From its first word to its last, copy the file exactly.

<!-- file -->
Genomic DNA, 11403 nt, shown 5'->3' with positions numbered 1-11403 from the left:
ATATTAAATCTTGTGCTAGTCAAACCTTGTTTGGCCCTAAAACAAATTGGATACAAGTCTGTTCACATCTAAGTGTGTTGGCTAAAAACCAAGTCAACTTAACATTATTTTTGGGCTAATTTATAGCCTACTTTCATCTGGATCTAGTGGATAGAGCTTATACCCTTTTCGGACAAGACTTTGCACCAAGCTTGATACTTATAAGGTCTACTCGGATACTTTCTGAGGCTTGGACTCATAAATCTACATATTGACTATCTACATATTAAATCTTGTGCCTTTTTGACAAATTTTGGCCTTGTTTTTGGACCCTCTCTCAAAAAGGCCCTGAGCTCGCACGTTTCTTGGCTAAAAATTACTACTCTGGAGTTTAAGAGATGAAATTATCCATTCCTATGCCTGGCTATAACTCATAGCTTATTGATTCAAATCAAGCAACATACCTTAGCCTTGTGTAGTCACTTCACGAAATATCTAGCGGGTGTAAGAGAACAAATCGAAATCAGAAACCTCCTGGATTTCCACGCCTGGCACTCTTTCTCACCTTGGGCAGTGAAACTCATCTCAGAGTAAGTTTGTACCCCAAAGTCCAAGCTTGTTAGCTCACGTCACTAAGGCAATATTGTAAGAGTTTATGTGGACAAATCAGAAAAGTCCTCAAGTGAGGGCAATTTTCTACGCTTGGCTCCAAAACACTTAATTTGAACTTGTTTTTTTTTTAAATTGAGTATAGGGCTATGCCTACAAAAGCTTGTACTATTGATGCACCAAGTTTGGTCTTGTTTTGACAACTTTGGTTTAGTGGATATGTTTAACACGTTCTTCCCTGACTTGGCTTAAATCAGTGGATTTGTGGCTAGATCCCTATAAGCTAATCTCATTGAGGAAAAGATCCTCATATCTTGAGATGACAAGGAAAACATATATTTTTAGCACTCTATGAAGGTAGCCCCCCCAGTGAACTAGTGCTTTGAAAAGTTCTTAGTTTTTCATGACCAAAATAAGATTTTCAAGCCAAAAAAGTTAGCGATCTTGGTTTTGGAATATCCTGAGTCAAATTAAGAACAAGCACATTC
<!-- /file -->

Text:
Genomic DNA, 11403 nt, shown 5'->3' with positions numbered 1-11403 from the left:
ATATTAAATCTTGTGCTAGTCAAACCTTGTTTGGCCCTAAAACAAATTGGATACAAGTCTGTTCACATCTAAGTGTGTTGGCTAAAAACCAAGTCAACTTAACATTATTTTTGGGCTAATTTATAGCCTACTTTCATCTGGATCTAGTGGATAGAGCTTATACCCTTTTCGGACAAGACTTTGCACCAAGCTTGATACTTATAAGGTCTACTCGGATACTTTCTGAGGCTTGGACTCATAAATCTACATATTGACTATCTACATATTAAATCTTGTGCCTTTTTGACAAATTTTGGCCTTGTTTTTGGACCCTCTCTCAAAAAGGCCCTGAGCTCGCACGTTTCTTGGCTAAAAATTACTACTCTGGAGTTTAAGAGATGAAATTATCCATTCCTATGCCTGGCTATAACTCATAGCTTATTGATTCAAATCAAGCAACATACCTTAGCCTTGTGTAGTCACTTCACGAAATATCTAGCGGGTGTAAGAGAACAAATCGAAATCAGAAACCTCCTGGATTTCCACGCCTGGCACTCTTTCTCACCTTGGGCAGTGAAACTCATCTCAGAGTAAGTTTGTACCCCAAAGTCCAAGCTTGTTAGCTCACGTCACTAAGGCAATATTGTAAGAGTTTATGTGGACAAATCAGAAAAGTCCTCAAGTGAGGGCAATTTTCTACGCTTGGCTCCAAAACACTTAATTTGAACTTGTTTTTTTTTTAAATTGAGTATAGGGCTATGCCTACAAAAGCTTGTACTATTGATGCACCAAGTTTGGTCTTGTTTTGACAACTTTGGTTTAGTGGATATGTTTAACACGTTCTTCCCTGACTTGGCTTAAATCAGTGGATTTGTGGCTAGATCCCTATAAGCTAATCTCATTGAGGAAAAGATCCTCATATCTTGAGATGACAAGGAAAACATATATTTTTAGCACTCTATGAAGGTAGCCCCCCCAGTGAACTAGTGCTTTGAAAAGTTCTTAGTTTTTCATGACCAAAATAAGATTTTCAAGCCAAAAAAGTTAGCGATCTTGGTTTTGGAATATCCTGAGTCAAATTAAGAACAAGCACATTC